There is some cool tech that has come through in lighting. LED’s ( light emitting diodes) are the very best for me here and so I bought ten bulbs. At 16 EU each, they not cheap, but I am told that they last for 35 years. I thought that was quite a claim.
Thirty five years, that is if you use it 2.7 hours per day.
So that is seventy years if you use then only 1.35 hours per day. So if you use them for .135 hours per day they will last 700 years.
Gamiet..djy sprook met my…
It actually translates to about four years of 24/7 use.
Man, I am happy with two years.
Once in two years to replace a light bulb?
I drilled holes into a piece of wood and glued the bottom fittings in.
Then I cut out shapes in copper and brass and melted the edges . I dropped the hot pieces in a solution of Sparex, ( sodium Bi-sulphate ) and hydrogen peroxide, except that I didn’t actually have any peroxide, but Anne had some hair solution stuff. So I poured it in and it worked just fine.
These light probably were depressed because they had just been sentenced to four years hard labor.
I am using a ‘warm white’.
The other colour is ‘daylight’, but it is too blue shifted so the jewellery looks cold.
Installed and they work very well. Everything a jeweller would want. A long life time. We run anything from 40 lights upwards to 60, so bulb replacement was always a hassle. Especially incandescent or Quartz Halogen. They run very hot and last maybe a few months.
The heat is bad for jewellery ( tarnishing and all that.)
I have had that many quartz Halogens on my jewellery before and it was HOT. These are actually cold to the touch.
I also resurrected my Protea wood that I have had in storage for the last six years. I can light up the inside with LED’s with no chance of burning.
Anne and I used to live on a small holding in Swavelpoort outside of Pretoria. There was a massive veld fire one afternoon and afterward we went to inspect the damage. We came across this still burning piece of wood. The next day we fetched it and man did we struggle to carry this thing down the mountain. It is HEAVY and we arrived home looking like two coal miners.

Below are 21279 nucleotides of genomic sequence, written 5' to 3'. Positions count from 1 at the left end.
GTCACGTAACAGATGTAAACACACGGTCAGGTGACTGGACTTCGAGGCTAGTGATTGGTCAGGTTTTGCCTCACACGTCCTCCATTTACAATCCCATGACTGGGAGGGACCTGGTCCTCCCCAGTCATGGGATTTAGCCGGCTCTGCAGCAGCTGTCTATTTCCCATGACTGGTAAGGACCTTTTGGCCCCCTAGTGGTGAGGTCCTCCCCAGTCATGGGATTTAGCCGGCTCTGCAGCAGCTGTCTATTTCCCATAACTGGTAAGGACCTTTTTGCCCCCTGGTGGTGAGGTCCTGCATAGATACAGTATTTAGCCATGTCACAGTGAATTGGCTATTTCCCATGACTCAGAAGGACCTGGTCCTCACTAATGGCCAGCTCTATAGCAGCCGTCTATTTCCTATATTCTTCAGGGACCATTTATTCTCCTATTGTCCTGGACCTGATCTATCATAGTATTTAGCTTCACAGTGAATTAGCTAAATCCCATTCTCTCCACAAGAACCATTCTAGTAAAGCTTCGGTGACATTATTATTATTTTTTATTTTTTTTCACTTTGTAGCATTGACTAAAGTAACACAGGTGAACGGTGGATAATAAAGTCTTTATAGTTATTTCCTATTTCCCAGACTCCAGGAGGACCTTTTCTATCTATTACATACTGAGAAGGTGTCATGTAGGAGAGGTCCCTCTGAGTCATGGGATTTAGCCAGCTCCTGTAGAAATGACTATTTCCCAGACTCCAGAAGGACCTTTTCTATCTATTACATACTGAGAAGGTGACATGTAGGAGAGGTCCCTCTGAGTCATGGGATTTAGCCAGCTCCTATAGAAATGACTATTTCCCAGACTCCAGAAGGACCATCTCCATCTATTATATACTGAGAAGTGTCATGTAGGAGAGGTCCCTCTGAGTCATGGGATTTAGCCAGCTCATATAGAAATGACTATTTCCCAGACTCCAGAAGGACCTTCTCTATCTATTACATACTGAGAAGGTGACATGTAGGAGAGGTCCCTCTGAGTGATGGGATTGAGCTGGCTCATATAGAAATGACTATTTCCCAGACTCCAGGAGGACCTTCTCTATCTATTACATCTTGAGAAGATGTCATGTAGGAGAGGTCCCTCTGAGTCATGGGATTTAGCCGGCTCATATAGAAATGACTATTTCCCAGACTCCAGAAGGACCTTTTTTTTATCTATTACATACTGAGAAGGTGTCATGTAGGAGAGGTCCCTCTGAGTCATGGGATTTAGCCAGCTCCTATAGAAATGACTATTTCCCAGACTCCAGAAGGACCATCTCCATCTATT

The copper part was made out of an old geyser. It will be a coat and umbrella stand.
Anne's light on her desk.
This light has a history.
I made it for my sister, but she didn’t like it and it was relegated to the spare room in her house. Hmmmm…
Then she moved to Australia and it was shunted to my father, who also didn’t like it so he gave it to my mother, who promply tried to sell it.
And then she broke the glass and there it lay in her garage in the corner until I went visiting.
Anyway, I ended up buying my own light back from her, ( Dutch, remember?) and after some careful restoration work she is perfect again.
Now she belongs to Anne who looks after her with ferocious dedication……………. And I am happy.
We will open next week, as soon a we get the banking machine working.
This has been a saga of epic proportion, even more difficult that Zimbabwe was. Maybe the techie will figure it out today, if he pitches…
We will see.